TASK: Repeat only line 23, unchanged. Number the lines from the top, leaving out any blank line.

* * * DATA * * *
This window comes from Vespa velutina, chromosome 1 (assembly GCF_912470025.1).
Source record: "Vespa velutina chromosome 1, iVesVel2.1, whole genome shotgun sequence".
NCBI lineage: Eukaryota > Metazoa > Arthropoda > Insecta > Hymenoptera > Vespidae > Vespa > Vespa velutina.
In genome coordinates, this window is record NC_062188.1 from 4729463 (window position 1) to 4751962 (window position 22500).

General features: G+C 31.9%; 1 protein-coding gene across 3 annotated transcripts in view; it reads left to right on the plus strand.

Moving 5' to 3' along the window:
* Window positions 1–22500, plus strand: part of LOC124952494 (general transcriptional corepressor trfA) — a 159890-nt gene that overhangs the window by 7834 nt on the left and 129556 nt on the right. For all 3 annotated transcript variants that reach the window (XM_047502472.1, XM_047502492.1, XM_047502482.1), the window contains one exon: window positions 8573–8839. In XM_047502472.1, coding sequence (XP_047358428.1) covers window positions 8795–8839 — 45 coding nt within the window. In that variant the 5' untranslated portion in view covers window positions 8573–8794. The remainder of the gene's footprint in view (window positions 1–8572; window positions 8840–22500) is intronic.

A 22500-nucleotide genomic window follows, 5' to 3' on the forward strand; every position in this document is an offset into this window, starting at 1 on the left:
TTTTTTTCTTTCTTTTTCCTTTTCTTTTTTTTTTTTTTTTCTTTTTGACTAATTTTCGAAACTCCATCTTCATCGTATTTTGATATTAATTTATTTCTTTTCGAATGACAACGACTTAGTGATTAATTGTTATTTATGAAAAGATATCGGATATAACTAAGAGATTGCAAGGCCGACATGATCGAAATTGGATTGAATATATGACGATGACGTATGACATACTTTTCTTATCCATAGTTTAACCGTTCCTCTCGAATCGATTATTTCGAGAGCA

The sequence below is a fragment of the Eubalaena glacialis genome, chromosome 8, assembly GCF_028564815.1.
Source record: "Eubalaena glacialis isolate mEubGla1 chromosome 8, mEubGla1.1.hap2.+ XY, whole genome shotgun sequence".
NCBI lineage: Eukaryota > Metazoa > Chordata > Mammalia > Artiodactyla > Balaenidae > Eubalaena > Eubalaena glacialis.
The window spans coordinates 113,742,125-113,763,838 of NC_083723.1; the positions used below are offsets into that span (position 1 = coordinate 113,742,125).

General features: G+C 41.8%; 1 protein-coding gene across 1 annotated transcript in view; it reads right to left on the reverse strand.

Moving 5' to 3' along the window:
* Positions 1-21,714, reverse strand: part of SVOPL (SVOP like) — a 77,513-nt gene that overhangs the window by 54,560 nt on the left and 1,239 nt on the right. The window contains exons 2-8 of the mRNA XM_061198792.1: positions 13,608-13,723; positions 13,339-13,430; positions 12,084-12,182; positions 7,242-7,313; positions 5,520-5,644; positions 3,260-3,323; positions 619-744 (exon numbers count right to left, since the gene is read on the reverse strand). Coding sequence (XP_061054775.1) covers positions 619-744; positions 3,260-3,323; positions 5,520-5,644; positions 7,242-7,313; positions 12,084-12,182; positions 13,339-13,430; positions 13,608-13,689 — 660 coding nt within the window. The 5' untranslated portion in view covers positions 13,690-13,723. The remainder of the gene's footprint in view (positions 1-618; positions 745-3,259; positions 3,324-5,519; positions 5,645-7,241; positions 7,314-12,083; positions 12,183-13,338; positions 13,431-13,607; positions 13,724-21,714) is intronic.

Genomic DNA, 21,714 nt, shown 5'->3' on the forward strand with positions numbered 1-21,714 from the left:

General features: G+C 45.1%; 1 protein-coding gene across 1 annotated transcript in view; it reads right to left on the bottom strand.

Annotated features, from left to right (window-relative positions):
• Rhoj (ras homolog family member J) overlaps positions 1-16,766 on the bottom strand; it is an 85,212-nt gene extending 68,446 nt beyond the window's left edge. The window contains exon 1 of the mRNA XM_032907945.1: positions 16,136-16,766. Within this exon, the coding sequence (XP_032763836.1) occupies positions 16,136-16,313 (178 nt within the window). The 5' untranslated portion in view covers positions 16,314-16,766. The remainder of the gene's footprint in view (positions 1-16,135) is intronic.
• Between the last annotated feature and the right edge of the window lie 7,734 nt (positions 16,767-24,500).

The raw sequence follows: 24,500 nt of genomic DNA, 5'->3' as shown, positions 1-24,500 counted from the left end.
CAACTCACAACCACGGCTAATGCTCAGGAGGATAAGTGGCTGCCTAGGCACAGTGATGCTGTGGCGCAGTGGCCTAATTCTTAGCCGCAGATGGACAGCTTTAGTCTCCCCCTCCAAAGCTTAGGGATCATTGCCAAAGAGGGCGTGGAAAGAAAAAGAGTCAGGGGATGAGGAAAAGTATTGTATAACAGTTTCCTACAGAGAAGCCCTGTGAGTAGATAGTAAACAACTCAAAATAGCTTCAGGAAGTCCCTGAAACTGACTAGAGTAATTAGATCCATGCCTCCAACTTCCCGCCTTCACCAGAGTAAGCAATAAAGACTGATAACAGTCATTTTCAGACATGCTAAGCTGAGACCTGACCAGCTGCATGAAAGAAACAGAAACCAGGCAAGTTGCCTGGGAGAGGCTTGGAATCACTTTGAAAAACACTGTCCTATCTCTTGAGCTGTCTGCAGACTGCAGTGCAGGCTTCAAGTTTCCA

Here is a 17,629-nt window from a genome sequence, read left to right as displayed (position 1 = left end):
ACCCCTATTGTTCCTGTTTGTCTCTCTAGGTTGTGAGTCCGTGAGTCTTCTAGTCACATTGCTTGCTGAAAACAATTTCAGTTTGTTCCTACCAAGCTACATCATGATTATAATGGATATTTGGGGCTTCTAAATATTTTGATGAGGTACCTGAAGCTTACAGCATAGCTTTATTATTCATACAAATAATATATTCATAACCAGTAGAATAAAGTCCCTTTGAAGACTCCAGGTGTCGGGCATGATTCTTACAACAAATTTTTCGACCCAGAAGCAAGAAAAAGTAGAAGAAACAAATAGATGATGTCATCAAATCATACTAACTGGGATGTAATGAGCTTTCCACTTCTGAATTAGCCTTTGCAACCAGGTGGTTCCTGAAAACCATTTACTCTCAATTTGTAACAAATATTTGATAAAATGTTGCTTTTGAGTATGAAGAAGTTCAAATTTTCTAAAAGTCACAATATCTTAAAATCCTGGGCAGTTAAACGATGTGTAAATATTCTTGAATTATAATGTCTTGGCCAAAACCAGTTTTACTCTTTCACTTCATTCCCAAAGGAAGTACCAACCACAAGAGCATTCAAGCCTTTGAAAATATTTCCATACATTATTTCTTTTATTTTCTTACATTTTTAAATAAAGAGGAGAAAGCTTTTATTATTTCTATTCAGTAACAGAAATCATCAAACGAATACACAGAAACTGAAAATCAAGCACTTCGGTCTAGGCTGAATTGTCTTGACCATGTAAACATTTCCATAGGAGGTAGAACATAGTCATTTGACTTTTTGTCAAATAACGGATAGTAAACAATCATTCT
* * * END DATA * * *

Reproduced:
CAACTCACAACCACGGCTAATGCTCAGGAGGATAAGTGGCTGCCTAGGCACAGTGATGCTGTGGCGCAGTGGCCTAATTCTTAGCCGCAGATGGACAGCTTTAGTCTCCCCCTCCAAAGCTTAGGGATCATTGCCAAAGAGGGCGTGGAAAGAAAAAGAGTCAGGGGATGAGGAAAAGTATTGTATAACAGTTTCCTACAGAGAAGCCCTGTGAGTAGATAGTAAACAACTCAAAATAGCTTCAGGAAGTCCCTGAAACTGACTAGAGTAATTAGATCCATGCCTCCAACTTCCCGCCTTCACCAGAGTAAGCAATAAAGACTGATAACAGTCATTTTCAGACATGCTAAGCTGAGACCTGACCAGCTGCATGAAAGAAACAGAAACCAGGCAAGTTGCCTGGGAGAGGCTTGGAATCACTTTGAAAAACACTGTCCTATCTCTTGAGCTGTCTGCAGACTGCAGTGCAGGCTTCAAGTTTCCA